[Show abstract][Hide abstract] ABSTRACT: In this work, we propose that for further studies of the physiopathology and treatment for inflammatory bowel diseases, an integral view of the conditions, including the triad of microbiota-heat shock proteins (HSPs)-probiotics, ought to be considered. Microbiota is the complex microbial flora that resides in the gut, affecting not only gut functions but also the health status of the whole body. Alteration in the microbiota's composition has been implicated in a variety of pathological conditions (e.g., ulcerative colitis, UC), involving both gut and extra-intestinal tissues and organs. Some of these pathologies are also associated with an altered expression of HSPs (chaperones) and this is the reason why they may be considered chaperonopathies. Probiotics, which are live microorganisms able to restore the correct, healthy equilibrium of microbiota composition, can ameliorate symptoms in patients suffering from UC and modulate expression levels of HSPs. However, currently probiotic therapy follows ex-adiuvantibus criteria, i.e., treatments with beneficial effects but whose mechanism of action is unknown, which should be changed so the probiotics needed in each case are predetermined on the basis of the patient's microbiota. Consequently, efforts are necessary to develop diagnostic tools for elucidating levels and distribution of HSPs and the microbiota composition (microbiota fingerprint) of each subject and, thus, guide specific probiotic therapy, tailored to meet the needs of the patient. Microbiota fingerprinting ought to include molecular biology techniques for sequencing highly conserved DNA, e.g., genes encoding 16S RNA, for species identification and, in addition, quantification of each relevant microbe.
Full-text · Article · Jul 2013 · Medical Microbiology and Immunology
[Show abstract][Hide abstract] ABSTRACT: This chapter deals with structural and hereditary chaperonopathies. The chaperonopathies caused by mutations in: sHsp, chaperonin genes (Hsp60 or Cpn60, and CCT subunits), Hsp40/DnaJ, Hsp70, sacsin, and dedicated chaperones (e.g., those involved in microtubule biogenesis, in maintenance of the respiratory chain inside the mitochondria, and others in various cell compartments and tissues), are described and discussed.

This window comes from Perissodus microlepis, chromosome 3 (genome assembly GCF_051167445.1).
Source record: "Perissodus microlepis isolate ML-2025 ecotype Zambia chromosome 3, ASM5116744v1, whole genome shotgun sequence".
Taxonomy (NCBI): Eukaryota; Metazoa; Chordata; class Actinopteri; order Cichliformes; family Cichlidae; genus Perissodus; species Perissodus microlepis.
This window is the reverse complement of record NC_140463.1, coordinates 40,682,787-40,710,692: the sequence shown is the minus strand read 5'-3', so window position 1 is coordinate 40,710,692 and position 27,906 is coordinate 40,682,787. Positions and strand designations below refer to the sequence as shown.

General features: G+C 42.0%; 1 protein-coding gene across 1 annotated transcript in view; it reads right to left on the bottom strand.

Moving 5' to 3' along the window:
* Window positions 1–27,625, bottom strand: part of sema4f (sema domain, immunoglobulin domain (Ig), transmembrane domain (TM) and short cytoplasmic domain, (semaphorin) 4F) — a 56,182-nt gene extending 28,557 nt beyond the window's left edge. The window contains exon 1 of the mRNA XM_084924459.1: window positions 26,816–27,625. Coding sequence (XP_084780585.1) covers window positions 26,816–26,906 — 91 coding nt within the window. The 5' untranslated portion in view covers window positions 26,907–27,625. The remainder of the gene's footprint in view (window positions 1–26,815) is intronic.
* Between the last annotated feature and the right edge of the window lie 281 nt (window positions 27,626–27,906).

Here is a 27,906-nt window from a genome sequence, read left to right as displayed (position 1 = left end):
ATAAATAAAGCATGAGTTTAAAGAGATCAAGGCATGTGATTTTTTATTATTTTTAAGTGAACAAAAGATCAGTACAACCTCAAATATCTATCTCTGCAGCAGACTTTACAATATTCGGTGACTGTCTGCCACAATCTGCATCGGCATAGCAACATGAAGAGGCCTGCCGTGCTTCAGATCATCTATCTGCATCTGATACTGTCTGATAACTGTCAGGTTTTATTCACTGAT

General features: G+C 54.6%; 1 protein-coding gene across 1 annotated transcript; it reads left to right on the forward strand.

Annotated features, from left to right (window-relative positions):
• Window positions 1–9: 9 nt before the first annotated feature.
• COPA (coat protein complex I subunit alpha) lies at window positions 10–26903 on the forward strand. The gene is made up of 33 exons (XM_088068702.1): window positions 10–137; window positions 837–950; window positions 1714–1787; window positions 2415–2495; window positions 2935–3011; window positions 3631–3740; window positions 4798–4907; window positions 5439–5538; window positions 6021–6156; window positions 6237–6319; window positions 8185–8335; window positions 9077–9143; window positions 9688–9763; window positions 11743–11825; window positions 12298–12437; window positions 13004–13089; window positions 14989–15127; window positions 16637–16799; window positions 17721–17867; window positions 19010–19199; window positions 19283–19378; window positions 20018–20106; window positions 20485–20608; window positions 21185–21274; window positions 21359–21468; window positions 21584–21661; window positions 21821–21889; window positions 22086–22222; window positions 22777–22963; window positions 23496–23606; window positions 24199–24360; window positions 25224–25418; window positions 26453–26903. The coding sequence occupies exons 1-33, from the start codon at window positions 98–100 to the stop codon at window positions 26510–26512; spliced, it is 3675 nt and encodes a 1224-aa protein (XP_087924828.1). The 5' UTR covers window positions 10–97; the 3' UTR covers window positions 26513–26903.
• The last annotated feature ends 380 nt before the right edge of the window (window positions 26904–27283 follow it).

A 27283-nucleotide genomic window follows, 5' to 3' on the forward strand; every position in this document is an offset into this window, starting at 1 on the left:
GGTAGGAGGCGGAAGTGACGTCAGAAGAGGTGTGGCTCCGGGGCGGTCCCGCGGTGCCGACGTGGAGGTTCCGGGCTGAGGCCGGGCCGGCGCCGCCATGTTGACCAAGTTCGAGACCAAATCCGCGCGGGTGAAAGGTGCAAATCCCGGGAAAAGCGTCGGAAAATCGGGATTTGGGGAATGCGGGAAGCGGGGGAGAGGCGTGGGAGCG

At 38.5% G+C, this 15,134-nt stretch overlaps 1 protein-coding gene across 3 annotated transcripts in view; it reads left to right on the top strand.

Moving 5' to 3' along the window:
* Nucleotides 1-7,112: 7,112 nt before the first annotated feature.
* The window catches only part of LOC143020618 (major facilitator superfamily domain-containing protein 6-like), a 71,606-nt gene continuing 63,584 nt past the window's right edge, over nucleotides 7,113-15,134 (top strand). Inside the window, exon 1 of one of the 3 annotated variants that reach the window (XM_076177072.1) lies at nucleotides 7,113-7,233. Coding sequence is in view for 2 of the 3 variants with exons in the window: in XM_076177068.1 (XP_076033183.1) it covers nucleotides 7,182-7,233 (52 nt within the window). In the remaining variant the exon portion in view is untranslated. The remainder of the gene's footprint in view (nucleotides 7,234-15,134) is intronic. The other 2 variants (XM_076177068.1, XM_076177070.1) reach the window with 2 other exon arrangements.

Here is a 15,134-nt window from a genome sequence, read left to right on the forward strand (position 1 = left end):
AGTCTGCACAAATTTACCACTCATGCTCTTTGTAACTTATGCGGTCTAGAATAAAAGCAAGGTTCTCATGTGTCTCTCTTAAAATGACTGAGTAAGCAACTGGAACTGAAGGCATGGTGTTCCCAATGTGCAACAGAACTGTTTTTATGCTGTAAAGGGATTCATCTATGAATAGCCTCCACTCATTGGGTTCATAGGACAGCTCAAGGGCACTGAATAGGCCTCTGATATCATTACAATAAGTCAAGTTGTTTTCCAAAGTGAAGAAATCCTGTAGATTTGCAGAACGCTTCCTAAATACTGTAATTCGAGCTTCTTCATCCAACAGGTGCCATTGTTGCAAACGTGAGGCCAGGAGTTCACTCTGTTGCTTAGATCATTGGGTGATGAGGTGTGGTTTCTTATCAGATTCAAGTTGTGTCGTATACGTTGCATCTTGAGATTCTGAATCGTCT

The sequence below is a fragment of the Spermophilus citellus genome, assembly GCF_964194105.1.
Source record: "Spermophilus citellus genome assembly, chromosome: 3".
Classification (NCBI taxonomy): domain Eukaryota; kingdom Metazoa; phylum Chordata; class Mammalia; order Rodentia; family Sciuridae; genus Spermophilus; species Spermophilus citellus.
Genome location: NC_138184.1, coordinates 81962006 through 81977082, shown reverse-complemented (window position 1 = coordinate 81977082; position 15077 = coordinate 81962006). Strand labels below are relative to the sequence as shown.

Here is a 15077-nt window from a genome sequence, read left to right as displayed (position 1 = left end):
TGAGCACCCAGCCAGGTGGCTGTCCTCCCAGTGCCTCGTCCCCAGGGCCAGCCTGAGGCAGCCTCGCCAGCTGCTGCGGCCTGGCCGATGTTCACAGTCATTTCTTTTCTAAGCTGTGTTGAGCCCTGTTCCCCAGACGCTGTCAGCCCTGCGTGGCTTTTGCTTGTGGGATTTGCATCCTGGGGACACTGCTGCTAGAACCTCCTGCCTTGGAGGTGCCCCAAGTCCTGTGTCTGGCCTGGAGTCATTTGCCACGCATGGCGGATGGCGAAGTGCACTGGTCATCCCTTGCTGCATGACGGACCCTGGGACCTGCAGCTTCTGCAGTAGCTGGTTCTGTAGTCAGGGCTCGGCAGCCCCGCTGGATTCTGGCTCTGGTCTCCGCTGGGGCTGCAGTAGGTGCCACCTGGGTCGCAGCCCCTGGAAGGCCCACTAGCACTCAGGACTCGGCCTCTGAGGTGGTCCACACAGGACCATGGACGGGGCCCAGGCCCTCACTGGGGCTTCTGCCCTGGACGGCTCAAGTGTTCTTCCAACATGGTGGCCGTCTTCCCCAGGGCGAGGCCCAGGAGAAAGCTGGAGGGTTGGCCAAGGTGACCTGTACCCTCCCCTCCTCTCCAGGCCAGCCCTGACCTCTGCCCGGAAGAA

[Show abstract][Hide abstract] ABSTRACT: In this chapter are presented chaperonopathies in which a genetic mechanism is involved but are different from those discussed in chapter 4. Thus, chaperonopathies due to gene dysregulation such as those observed in aged individuals and in some cases with neurodegenerative diseases (e.g., Alzheimer’s, Huntington’s, Parkinson’s, and other conditions), are presented. Likewise, examples of the impact of chaperone-gene polymorphisms on health and disease are given. The quantitative chaperonopathies attributable to gene dysregulation are discussed.
[Show abstract][Hide abstract] ABSTRACT: A mechanism causing a chaperonopathy that is introduced in this chapter consists of the absence of a chaperone from the place where it is needed (i.e., chaperonopathies by misplacement). Also in this chapter are discussed the unfolded-protein response (UPR), chaperone-mediated autophagy (CMA), and illustrative examples of chaperonopathies by mistake, or collaborationism. In these conditions, one or more chaperones, apparently normal in structure, perform functions that favor disease rather than the contrary, hence the name of chaperonopathy by mistake or collaborationism (a molecule that ought to protect the cell and the organism promotes pathogenesis instead). Many examples of chaperonopathies by mistake have been identified involving various chaperones and co-chaperones, including a variety of cancers, and inflammatory and autoimmune conditions. The participation of Hsp60 in these disorders is analyzed in some detail. The potential role of this chaperone as autoantigen and/or as signal molecule is brought up to central stage in certain cancers, myasthenia gravis, Hashimoto’s thyroiditis, chronic obstructive pulmonary disease (COPD), and ulcerative colitis.